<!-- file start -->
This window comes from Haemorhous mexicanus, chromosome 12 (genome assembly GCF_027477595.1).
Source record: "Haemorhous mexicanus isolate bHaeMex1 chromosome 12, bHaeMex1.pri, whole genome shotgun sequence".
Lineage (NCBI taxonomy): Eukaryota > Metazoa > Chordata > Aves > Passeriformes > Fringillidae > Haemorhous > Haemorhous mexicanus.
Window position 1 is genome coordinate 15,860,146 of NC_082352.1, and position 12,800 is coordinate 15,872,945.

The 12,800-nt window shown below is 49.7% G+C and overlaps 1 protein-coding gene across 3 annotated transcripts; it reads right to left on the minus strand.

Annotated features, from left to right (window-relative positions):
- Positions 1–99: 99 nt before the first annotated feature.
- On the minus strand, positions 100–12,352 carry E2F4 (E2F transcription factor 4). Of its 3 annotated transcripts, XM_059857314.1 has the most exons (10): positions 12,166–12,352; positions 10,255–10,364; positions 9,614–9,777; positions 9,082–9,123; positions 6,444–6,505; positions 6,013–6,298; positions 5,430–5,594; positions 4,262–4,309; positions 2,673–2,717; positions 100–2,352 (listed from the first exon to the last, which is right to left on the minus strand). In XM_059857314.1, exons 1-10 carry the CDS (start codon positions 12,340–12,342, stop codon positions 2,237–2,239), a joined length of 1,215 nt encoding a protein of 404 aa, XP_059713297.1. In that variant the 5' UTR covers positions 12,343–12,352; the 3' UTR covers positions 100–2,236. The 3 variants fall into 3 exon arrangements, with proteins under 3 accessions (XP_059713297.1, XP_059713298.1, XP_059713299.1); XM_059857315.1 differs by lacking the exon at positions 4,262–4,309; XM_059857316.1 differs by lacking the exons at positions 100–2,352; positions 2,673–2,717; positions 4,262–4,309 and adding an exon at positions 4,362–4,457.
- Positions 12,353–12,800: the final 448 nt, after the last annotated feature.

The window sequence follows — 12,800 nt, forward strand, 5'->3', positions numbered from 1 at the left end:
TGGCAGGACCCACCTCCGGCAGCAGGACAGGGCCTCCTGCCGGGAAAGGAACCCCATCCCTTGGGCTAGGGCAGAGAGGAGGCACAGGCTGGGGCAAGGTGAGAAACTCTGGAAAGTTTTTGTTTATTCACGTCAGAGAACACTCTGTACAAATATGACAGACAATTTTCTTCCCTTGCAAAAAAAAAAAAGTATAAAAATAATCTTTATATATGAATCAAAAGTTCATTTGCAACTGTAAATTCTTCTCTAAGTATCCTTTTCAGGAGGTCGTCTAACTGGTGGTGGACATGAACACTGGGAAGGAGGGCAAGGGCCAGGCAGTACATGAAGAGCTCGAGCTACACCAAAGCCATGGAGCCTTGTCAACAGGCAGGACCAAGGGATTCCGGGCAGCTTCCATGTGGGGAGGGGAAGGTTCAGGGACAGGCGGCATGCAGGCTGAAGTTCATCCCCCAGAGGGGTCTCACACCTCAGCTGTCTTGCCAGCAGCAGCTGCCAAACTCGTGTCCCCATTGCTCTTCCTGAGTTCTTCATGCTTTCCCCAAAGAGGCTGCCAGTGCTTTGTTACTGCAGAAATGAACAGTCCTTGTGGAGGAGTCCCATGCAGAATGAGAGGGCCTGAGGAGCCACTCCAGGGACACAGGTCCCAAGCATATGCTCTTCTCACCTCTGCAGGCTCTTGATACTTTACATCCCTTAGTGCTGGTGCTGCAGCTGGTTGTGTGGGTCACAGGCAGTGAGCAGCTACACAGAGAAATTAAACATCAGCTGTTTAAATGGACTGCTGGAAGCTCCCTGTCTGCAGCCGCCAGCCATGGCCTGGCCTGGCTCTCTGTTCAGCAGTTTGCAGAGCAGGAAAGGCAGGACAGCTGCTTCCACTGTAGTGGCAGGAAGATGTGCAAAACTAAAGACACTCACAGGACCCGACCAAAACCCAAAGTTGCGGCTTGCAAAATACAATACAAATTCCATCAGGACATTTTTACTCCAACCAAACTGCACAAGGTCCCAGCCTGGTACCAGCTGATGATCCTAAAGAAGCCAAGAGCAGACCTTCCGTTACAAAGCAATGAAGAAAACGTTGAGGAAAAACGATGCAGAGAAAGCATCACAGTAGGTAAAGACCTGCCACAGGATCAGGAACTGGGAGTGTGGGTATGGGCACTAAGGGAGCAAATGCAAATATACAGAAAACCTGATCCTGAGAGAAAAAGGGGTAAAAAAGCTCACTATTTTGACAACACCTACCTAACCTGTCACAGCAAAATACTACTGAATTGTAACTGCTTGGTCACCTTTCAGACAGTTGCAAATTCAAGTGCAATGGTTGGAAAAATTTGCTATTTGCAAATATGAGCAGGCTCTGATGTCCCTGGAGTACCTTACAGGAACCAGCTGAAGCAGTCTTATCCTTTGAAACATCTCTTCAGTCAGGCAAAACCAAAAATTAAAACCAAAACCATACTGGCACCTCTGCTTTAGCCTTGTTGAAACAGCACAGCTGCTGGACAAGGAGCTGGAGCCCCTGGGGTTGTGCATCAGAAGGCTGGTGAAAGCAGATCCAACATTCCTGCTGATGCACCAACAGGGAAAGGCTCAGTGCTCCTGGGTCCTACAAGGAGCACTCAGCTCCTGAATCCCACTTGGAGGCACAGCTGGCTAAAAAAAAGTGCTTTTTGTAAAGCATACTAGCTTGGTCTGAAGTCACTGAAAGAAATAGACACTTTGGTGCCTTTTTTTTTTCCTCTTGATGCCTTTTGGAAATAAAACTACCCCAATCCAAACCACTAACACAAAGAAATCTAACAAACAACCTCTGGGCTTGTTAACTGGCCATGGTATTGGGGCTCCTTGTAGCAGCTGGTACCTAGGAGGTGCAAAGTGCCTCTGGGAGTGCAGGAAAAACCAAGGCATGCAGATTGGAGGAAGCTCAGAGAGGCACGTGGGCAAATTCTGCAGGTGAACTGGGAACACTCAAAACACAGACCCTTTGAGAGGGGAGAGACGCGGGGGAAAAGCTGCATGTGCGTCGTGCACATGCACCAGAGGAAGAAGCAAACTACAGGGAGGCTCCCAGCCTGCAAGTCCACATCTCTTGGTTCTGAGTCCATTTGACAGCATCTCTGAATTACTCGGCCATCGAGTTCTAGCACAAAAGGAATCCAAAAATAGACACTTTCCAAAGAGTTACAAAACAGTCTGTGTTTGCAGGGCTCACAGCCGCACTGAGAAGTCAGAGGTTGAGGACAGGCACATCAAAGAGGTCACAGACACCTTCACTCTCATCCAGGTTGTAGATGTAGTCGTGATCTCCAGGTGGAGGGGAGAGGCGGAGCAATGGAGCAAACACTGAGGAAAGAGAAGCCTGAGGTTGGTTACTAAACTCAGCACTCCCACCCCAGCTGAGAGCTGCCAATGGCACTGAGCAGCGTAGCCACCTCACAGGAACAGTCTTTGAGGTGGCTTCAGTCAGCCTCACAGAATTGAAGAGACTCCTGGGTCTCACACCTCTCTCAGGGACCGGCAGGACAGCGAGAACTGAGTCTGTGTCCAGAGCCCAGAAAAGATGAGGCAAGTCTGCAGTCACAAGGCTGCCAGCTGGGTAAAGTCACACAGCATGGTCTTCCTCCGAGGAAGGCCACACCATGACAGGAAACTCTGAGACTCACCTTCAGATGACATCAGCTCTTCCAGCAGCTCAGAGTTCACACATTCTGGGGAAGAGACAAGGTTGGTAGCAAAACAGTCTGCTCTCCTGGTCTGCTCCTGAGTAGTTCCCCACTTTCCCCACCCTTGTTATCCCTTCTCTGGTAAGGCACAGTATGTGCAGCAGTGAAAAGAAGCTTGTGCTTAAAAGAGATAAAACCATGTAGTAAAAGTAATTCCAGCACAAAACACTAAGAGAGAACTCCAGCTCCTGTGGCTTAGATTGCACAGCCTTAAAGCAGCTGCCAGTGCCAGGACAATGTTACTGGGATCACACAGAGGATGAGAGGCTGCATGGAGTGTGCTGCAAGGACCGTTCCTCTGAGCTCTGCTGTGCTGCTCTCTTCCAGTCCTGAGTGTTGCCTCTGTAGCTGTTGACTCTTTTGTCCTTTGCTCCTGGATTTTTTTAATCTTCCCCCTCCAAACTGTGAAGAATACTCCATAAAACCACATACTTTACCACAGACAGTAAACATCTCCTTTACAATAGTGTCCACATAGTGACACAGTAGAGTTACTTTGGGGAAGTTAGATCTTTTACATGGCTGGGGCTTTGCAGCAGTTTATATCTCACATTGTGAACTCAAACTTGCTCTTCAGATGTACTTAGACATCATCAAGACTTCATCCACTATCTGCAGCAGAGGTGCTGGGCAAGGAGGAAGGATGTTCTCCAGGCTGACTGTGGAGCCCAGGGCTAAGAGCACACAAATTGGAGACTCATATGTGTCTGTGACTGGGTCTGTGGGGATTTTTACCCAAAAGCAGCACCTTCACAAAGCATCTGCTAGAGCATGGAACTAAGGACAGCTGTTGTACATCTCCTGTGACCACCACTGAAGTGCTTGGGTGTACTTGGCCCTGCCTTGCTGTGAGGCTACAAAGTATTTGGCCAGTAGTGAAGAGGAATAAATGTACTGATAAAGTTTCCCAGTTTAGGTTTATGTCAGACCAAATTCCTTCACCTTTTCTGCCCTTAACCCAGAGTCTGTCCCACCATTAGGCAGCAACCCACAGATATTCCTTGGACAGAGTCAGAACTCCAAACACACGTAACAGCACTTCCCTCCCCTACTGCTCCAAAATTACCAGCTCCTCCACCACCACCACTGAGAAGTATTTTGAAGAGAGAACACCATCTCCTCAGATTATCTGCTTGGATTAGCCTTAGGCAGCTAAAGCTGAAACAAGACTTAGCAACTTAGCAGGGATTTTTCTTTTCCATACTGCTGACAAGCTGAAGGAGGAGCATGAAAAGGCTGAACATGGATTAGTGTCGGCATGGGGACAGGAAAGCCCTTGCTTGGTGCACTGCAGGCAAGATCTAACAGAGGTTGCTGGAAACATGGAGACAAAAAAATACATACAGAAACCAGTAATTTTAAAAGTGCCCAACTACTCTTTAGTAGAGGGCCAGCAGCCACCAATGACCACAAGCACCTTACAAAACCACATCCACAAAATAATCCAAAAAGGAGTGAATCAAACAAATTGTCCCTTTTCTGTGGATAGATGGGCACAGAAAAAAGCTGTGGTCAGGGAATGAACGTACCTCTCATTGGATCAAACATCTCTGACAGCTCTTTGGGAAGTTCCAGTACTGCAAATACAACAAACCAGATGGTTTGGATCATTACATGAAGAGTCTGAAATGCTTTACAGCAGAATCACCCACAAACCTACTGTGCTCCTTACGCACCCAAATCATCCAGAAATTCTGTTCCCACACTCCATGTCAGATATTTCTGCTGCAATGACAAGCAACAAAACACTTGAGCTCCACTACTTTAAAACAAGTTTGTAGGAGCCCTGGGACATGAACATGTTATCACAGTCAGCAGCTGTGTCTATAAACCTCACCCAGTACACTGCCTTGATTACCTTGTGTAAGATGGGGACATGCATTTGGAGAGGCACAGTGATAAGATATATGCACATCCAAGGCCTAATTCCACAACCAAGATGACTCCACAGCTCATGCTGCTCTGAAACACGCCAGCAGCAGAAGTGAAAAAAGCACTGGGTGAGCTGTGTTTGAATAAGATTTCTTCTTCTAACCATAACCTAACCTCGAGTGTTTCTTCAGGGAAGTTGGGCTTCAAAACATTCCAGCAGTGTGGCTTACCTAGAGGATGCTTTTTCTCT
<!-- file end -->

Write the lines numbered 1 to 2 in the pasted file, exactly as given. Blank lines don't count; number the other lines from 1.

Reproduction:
This window comes from Haemorhous mexicanus, chromosome 12 (genome assembly GCF_027477595.1).
Source record: "Haemorhous mexicanus isolate bHaeMex1 chromosome 12, bHaeMex1.pri, whole genome shotgun sequence".